The Cost of a Cheap Pedicure
Me: Do you autoclave your tools?
Pedicurist: Of course.
I didn’t want to seem rude but I sucked it up and asked because I’d read all the beauty mags that said you just had to.
It was the last cheap pedicure I’ll ever get. Labor Day weekend, 2009. I’d just graduated with an MFA in fiction and had just enough “mad money” for a cheap pedi, since my Dad had slipped me two twenties just before he and Mom got in their car to head home. It was Dad’s last road trip.
I got the cheap pedi in exactly the kind of place you picture. Let’s call it Happy Fun Nails. It was in between a gas station and a deli. It had a bamboo plant and waving-cat statuette on the counter. Fake Nagel prints on the walls.
I watched as the pedicurist lifted my feet from the sudsy footcuzzi and placed them on the footrest. I watched as she unwrapped the sterilized tools from their sealed bags. Reassured, I leaned back in the massage chair for some more shiatsu-ing.
I didn’t think about my toes much over the next two months because I was teaching Comp 101 at a community college. Teaching comp, when I factored in the eons of grading, plus the hour-long commute each way, paid about $3 an hour.
A veteran teacher who had an extra room took pity on me and let me stay with her a few nights a week so I could skip the commute. On one of the worst days of my life, I dumped my briefcase on her guest room floor, stripped off my blazerly vestige of authority, and climbed under the covers in my underwear to watch movies. Let’s call it “Netflix and fetal.”
How long, I wondered, could I keep standing in front of a room full of 19-year olds? My Dad and Mom were so proud of me for being a “college professor.” But I was just an adjunct. And my dread of public speaking made adjuncting feel like bungee jumping off a cliff with a fraying bungee—four times a day, three days a week. But I needed the money, so I was going to have to go back and do it all over again the next day.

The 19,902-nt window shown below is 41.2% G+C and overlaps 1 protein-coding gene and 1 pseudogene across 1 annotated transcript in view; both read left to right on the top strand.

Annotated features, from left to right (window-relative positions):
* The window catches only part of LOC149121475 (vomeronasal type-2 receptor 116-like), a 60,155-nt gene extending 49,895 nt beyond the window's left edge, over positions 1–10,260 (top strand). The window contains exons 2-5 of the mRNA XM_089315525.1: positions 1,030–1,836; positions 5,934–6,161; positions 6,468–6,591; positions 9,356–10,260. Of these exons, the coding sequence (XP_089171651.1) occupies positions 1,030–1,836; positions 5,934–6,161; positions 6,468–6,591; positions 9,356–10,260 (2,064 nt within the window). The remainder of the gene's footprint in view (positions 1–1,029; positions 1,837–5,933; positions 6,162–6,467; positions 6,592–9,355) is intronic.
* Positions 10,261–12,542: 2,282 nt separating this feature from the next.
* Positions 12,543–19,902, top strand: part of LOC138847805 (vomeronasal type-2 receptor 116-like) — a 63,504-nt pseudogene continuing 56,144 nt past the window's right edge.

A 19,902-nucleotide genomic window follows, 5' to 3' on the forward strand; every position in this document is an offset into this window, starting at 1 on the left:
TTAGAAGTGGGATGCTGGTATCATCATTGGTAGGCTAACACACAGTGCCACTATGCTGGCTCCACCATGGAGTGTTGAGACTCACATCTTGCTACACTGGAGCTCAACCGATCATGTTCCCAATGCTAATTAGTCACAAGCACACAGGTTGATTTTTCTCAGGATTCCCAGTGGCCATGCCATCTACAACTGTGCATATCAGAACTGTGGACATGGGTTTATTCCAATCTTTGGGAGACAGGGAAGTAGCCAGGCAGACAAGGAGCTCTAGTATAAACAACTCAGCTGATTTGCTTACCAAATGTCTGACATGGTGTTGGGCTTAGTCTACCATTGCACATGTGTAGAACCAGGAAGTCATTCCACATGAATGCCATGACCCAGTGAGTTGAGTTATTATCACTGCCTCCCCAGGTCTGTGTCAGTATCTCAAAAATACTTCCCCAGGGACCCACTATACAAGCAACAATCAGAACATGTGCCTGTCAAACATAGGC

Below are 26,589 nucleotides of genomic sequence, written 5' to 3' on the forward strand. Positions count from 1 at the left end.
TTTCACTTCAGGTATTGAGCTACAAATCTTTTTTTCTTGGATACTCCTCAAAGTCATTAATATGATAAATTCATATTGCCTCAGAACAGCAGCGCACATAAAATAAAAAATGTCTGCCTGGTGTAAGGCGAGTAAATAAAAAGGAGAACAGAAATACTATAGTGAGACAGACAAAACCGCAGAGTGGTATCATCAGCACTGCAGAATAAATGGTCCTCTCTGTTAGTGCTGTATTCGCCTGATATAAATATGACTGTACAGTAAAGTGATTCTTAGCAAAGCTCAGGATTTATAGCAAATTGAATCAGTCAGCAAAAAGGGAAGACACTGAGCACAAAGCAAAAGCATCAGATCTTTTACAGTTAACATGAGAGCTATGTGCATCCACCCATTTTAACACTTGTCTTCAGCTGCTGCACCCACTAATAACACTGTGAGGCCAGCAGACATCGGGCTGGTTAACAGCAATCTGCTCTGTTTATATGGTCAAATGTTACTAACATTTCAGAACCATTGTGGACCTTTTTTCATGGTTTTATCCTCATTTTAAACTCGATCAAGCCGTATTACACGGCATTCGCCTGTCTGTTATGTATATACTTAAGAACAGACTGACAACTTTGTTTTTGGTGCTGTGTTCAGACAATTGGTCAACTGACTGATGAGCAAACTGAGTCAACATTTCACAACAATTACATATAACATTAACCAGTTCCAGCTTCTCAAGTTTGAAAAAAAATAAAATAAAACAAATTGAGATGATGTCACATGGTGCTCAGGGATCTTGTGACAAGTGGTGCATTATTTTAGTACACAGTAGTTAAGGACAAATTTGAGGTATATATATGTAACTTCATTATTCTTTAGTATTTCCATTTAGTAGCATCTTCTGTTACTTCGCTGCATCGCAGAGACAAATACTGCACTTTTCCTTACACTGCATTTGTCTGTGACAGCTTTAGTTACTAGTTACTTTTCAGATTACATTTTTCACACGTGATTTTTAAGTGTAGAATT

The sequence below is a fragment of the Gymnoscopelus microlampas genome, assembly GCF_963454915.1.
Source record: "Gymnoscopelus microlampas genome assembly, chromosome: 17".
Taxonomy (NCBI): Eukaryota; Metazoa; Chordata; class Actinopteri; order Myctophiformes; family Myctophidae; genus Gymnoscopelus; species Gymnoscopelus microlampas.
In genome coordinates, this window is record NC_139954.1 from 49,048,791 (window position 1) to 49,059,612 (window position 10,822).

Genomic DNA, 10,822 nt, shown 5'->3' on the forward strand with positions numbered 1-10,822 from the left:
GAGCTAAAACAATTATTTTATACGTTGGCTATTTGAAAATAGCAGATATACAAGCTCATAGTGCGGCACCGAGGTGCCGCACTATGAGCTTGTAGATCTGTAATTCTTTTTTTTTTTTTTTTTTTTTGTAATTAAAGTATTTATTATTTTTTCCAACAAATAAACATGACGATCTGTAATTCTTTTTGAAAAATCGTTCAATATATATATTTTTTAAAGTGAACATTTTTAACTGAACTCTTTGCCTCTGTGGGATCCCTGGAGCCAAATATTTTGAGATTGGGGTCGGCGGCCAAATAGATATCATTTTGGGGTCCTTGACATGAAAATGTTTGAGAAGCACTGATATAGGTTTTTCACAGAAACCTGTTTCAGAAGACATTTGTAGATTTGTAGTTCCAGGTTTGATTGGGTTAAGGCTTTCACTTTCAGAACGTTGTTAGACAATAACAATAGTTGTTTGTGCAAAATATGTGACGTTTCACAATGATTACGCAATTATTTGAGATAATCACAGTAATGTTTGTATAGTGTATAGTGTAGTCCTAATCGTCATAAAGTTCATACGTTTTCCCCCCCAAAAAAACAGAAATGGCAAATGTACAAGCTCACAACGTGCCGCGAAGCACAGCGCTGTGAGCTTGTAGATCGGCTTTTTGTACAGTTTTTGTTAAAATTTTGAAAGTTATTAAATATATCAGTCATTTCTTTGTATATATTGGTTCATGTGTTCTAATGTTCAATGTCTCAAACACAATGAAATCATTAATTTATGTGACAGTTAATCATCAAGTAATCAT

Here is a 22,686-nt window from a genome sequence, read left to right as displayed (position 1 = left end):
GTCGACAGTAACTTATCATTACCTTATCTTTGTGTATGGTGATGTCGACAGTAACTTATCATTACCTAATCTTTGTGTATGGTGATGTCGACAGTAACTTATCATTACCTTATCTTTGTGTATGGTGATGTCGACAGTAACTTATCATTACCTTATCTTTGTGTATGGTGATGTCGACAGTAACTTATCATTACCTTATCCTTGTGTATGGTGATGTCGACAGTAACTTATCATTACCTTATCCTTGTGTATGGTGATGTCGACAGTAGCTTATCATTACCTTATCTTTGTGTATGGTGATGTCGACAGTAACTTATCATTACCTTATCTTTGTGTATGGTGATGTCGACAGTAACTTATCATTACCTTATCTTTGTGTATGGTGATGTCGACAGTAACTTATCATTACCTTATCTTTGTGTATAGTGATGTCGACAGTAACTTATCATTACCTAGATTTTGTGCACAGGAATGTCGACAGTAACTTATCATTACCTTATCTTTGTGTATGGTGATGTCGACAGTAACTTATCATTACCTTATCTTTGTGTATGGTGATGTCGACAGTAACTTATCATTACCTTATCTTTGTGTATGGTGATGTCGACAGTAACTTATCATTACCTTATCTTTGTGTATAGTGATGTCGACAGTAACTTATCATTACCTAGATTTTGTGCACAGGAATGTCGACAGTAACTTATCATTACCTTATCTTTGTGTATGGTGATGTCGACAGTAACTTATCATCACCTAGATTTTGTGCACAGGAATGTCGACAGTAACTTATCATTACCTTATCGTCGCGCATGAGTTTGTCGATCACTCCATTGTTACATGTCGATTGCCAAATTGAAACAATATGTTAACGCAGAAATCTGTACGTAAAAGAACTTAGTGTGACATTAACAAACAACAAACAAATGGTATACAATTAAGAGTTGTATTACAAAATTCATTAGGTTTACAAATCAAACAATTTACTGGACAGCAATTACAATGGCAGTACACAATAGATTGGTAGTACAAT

I let my worried, wearied mind rest there in the TV-blue dark. My husband wasn’t there to say, “Stop picking at your feet,” so I didn’t. I felt for the ache that could be rubbed, the overgrown nail that could be peeled from the corner of a swollen toe, just like I’d done in my old retail days before I had a spouse to bear witness to this gross habit. Ahh.
And that’s when I noticed the rough patch on my left big toenail—shit, what was that? I switched on the bedside lamp so I could get a better look. Yep. Fungus.
Doctor: Did you ask if they autoclaved their tools?
Me: Gives silent side-eye.
Cheap pedicure: $25
Dr. copays: $20 x 3 = $60
Blood work (required before, during, after toxic antifungal meds): $20 x 3 = $60
Anti-fungal prescription: $20 x 3 = $60
Replacing five bottles of nail polish: 5 x $10 = $50
Boiling nail clippers at home: $0
Primary cost of getting toenail fungus = $255
Fungus is the singular form of the word. But you never have one fungus just like you never have just one mouse.
Four years later, I still had fungi, plural. I’d left teaching for technical writing so I could “splurge” on the laser treatment that my health insurance wouldn’t cover but which might actually work to kill the fungus.
“You know, “ the nurse at the Laser Spa said as she lasered my toenails, “Fungi are really hard to fight! Rub Vicks VapoRub on your feet every night to keep it at bay. And don’t ever get pedicures at those places with the footcuzzis! Those things are full of fungi!”
Laser treatment: $500
One bottle of Vicks VapoRub: $5
Secondary cost of getting toenail fungi = $580
Q: Why did the mushroom get invited to all the parties?
A: ‘Cuz he’s a fungi!
Get it? Fun guy?
My father was not often a fun guy. But how funny he looked the first time he wore that pair of blue and yellow Nikes.
What’s funny about Nikes? Nikes on Dad were like—there’s no simile ludicrous enough. Dad didn’t wear “tennis shoes” like a child because he was a man. He was a mechanic and a biker. He wore motorcycle boots or steel-toed work boots, twelve out of every twenty-four hours, five out of every seven days, 52 out of 52 weeks a year.